Does YouTube or Vine fame lead to fortune? In some cases, it can. Dozens of YouTube celebrities and, increasingly, Vine stars are pulling in hundreds of thousands or even millions of dollars by hawking their products, directing traffic to their blogs or offering advice. In many instances, the monetization of their traffic is tied to advertising.
There’s an arms race in progress, and sports fans around the world are reaping the benefits. The rise of on-demand entertainment has revolutionized the entertainment industry. Advertisers and media companies have been forced to adjust to modern viewing habits where consumers watch what they want, when they want, where they want. But live sporting events, along with some major reality television moments, represent the last true appointment viewing.
Technology continues to change the face of education for elementary, high school, college and graduate school students – as well as the millions of other learners around the globe who want to pick up a new trade or skill. E-learning, online courses and Massive Open Online Courses, or MOOCs, are essential new offerings in the education field.
With consumers making their own prime-time schedule on multiple devices each night of the week, reaching an audience with video content has never been trickier for advertisers. Even with a massive TV ad budget, on-demand services and cord-cutting bundles offer whole segments of the population a way around old-fashioned ads.
When VR came roaring back into public consciousness several years ago with early demos of headsets such as the Oculus Rift, it was perceived as primarily a gadget for gamers. Now Google, The New York Times and others have helped to change that, and consumers are gravitating towards the more accessible options.
Drones. Virtual reality. “Cord nevers.” The key media and entertainment industry trends that will drive discussions and presentations at NAB Show showcase how much technology is changing this decade – and how content consumers and their tastes are changing with it.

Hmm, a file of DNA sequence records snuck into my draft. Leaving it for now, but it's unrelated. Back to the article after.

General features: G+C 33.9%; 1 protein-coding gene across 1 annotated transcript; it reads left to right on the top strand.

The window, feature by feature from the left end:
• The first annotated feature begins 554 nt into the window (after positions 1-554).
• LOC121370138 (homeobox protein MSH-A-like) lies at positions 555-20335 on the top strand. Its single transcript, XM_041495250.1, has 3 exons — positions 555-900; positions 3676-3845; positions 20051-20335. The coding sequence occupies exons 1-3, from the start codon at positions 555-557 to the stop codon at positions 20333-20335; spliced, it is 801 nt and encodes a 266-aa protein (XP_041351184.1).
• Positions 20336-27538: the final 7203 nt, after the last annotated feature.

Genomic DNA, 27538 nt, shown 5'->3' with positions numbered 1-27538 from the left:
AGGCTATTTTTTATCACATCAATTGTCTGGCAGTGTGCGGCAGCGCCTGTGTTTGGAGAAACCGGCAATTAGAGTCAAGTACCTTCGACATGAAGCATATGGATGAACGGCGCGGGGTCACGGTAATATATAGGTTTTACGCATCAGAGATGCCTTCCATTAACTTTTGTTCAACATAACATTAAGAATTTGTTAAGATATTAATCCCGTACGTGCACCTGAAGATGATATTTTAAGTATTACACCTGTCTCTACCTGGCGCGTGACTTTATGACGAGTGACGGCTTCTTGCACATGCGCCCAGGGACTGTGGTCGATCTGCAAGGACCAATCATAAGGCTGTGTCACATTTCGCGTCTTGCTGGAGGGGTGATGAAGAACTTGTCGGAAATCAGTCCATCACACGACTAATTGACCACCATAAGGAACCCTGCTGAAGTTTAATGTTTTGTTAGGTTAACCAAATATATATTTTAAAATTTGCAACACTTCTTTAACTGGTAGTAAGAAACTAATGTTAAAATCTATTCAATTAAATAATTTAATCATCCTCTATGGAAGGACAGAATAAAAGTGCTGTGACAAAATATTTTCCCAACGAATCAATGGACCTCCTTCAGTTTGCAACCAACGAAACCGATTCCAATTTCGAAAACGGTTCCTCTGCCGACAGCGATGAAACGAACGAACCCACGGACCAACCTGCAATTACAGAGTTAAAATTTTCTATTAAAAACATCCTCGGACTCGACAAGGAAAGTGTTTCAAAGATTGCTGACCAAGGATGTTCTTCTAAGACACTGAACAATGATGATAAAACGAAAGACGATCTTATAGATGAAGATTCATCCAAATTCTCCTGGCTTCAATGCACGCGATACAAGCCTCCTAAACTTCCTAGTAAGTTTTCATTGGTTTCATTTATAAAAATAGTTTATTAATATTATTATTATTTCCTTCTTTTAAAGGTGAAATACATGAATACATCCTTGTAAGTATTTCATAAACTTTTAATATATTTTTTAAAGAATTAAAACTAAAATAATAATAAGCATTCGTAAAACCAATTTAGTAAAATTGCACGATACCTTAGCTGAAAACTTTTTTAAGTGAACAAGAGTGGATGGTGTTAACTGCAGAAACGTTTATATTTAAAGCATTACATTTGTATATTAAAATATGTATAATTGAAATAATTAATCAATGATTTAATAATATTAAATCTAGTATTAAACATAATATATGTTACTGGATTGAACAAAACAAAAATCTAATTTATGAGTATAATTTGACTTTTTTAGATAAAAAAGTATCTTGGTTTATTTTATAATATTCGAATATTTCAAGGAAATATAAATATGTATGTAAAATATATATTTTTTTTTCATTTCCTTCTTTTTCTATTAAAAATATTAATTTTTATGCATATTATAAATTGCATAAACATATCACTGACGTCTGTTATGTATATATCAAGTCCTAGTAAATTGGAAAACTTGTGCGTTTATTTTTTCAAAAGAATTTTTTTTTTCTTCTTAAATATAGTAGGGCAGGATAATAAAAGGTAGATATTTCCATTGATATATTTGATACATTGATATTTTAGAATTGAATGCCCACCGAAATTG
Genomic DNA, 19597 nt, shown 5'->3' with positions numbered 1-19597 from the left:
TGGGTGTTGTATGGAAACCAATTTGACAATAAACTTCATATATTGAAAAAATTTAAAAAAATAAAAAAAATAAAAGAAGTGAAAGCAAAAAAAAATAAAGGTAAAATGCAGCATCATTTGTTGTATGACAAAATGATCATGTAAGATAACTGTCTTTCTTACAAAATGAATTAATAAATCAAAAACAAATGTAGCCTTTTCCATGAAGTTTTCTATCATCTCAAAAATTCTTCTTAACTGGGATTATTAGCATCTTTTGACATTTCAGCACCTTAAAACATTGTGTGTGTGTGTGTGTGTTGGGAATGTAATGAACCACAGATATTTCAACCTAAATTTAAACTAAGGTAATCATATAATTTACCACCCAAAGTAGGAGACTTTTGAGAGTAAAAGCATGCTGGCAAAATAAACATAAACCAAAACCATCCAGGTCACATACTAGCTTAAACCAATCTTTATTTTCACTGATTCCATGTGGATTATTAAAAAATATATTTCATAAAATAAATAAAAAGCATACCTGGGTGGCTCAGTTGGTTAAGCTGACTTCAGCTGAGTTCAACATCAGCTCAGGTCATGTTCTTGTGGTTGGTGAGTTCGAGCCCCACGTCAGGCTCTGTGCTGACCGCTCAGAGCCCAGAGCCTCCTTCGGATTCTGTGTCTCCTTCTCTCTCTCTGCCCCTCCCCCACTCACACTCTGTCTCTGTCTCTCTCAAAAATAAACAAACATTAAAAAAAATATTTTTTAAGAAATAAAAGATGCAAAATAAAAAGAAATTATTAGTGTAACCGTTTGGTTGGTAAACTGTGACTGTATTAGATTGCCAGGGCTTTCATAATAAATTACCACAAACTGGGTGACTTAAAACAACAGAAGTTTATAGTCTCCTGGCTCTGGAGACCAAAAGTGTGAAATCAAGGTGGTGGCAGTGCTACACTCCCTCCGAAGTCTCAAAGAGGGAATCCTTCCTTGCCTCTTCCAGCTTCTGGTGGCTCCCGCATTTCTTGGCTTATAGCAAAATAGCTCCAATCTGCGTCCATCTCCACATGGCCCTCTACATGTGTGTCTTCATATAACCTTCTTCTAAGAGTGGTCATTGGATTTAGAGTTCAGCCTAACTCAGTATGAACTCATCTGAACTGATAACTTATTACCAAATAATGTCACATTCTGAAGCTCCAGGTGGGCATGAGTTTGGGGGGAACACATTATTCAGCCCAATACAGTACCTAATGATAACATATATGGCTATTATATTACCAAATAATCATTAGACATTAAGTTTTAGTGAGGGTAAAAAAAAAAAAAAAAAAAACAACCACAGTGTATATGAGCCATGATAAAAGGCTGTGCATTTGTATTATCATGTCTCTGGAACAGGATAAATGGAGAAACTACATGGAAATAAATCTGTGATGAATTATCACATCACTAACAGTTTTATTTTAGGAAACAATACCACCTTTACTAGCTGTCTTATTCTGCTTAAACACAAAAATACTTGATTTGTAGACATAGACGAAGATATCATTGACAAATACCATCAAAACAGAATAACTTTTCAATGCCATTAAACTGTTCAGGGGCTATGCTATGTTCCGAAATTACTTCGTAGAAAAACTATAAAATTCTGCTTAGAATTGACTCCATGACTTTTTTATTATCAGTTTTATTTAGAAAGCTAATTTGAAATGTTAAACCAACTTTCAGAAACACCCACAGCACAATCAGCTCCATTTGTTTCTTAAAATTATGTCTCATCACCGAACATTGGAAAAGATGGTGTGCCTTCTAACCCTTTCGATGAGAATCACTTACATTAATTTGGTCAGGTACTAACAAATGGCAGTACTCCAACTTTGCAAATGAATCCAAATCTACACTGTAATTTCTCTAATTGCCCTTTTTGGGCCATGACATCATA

Both terrestrial and extraterrestrial technologies — notably wireless and satellite — promise to contribute to the meteoric rise of the Internet of Things (IoT).
David J. Thompson, SOC is a member of the Society of Camera Operators and has extensive credits in both feature film and television as a camera operator and a Steadicam operator.
Reports have emerged (the best summary appears on Multichannel News, “Group to FCC: Avoid ‘Walled Garden’ Approach to Video”) that both sides are unhappy with the progress of STELA. The debate comes down to this:
Five years ago, on my podcast Digital Production Buzz, Michael Kammes was talking about disruptive technologies in media. At the time we were deeply in the middle of the transition between film, tape and digital media. Michael, who was then the Workflow Architect for Keycode Media, was dealing with this on a daily basis as we moved from physical media to files stored on hard disks.
Terrence Malick’s Knight of Cups, which premiered at the Berlin Film Festival in early February, has literally been years in the making. Shot in 2012, on 35mm, 65mm and a variety of digital formats, Knight of Cups has had a two-year post-production cycle.
For those of you lucky enough to have discovered Banshee on Cinemax, you know just how fun a ride it can be… and just how violent. The amount of blood spilled would make Quentin Tarantino proud.